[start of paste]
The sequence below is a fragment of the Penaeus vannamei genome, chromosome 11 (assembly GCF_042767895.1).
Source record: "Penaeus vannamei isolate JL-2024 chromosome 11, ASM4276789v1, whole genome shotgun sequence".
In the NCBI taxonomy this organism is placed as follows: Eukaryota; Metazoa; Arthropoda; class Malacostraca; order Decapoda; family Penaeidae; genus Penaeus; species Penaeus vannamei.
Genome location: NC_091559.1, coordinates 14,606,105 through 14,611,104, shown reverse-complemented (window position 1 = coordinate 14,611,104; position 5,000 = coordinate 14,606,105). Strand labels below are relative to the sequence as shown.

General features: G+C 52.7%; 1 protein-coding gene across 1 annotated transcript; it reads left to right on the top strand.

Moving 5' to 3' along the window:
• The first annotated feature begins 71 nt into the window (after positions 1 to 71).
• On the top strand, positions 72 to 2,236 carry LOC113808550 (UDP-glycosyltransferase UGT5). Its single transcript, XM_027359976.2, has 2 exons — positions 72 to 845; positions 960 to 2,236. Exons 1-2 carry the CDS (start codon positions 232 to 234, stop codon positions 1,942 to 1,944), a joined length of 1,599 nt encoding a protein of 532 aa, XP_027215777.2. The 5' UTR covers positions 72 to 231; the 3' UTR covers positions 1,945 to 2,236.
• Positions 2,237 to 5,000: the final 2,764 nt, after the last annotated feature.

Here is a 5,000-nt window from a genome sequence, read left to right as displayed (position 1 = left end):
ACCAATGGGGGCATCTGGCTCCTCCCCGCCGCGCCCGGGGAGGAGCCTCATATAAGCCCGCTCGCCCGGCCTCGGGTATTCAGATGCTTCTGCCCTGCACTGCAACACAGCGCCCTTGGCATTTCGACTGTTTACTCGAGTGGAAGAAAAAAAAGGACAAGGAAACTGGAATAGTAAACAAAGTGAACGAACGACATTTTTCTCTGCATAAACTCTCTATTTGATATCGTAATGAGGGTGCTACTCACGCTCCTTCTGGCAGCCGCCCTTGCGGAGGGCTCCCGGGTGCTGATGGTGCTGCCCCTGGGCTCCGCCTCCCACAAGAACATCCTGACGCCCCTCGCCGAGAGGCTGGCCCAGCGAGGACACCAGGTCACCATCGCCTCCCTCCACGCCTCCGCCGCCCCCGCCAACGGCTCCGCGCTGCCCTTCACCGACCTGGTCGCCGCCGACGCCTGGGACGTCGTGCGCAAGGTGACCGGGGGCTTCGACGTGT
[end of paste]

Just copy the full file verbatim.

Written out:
The sequence below is a fragment of the Penaeus vannamei genome, chromosome 11 (assembly GCF_042767895.1).
Source record: "Penaeus vannamei isolate JL-2024 chromosome 11, ASM4276789v1, whole genome shotgun sequence".
In the NCBI taxonomy this organism is placed as follows: Eukaryota; Metazoa; Arthropoda; class Malacostraca; order Decapoda; family Penaeidae; genus Penaeus; species Penaeus vannamei.
Genome location: NC_091559.1, coordinates 14,606,105 through 14,611,104, shown reverse-complemented (window position 1 = coordinate 14,611,104; position 5,000 = coordinate 14,606,105). Strand labels below are relative to the sequence as shown.

General features: G+C 52.7%; 1 protein-coding gene across 1 annotated transcript; it reads left to right on the top strand.

Moving 5' to 3' along the window:
• The first annotated feature begins 71 nt into the window (after positions 1 to 71).
• On the top strand, positions 72 to 2,236 carry LOC113808550 (UDP-glycosyltransferase UGT5). Its single transcript, XM_027359976.2, has 2 exons — positions 72 to 845; positions 960 to 2,236. Exons 1-2 carry the CDS (start codon positions 232 to 234, stop codon positions 1,942 to 1,944), a joined length of 1,599 nt encoding a protein of 532 aa, XP_027215777.2. The 5' UTR covers positions 72 to 231; the 3' UTR covers positions 1,945 to 2,236.
• Positions 2,237 to 5,000: the final 2,764 nt, after the last annotated feature.

Here is a 5,000-nt window from a genome sequence, read left to right as displayed (position 1 = left end):
ACCAATGGGGGCATCTGGCTCCTCCCCGCCGCGCCCGGGGAGGAGCCTCATATAAGCCCGCTCGCCCGGCCTCGGGTATTCAGATGCTTCTGCCCTGCACTGCAACACAGCGCCCTTGGCATTTCGACTGTTTACTCGAGTGGAAGAAAAAAAAGGACAAGGAAACTGGAATAGTAAACAAAGTGAACGAACGACATTTTTCTCTGCATAAACTCTCTATTTGATATCGTAATGAGGGTGCTACTCACGCTCCTTCTGGCAGCCGCCCTTGCGGAGGGCTCCCGGGTGCTGATGGTGCTGCCCCTGGGCTCCGCCTCCCACAAGAACATCCTGACGCCCCTCGCCGAGAGGCTGGCCCAGCGAGGACACCAGGTCACCATCGCCTCCCTCCACGCCTCCGCCGCCCCCGCCAACGGCTCCGCGCTGCCCTTCACCGACCTGGTCGCCGCCGACGCCTGGGACGTCGTGCGCAAGGTGACCGGGGGCTTCGACGTGT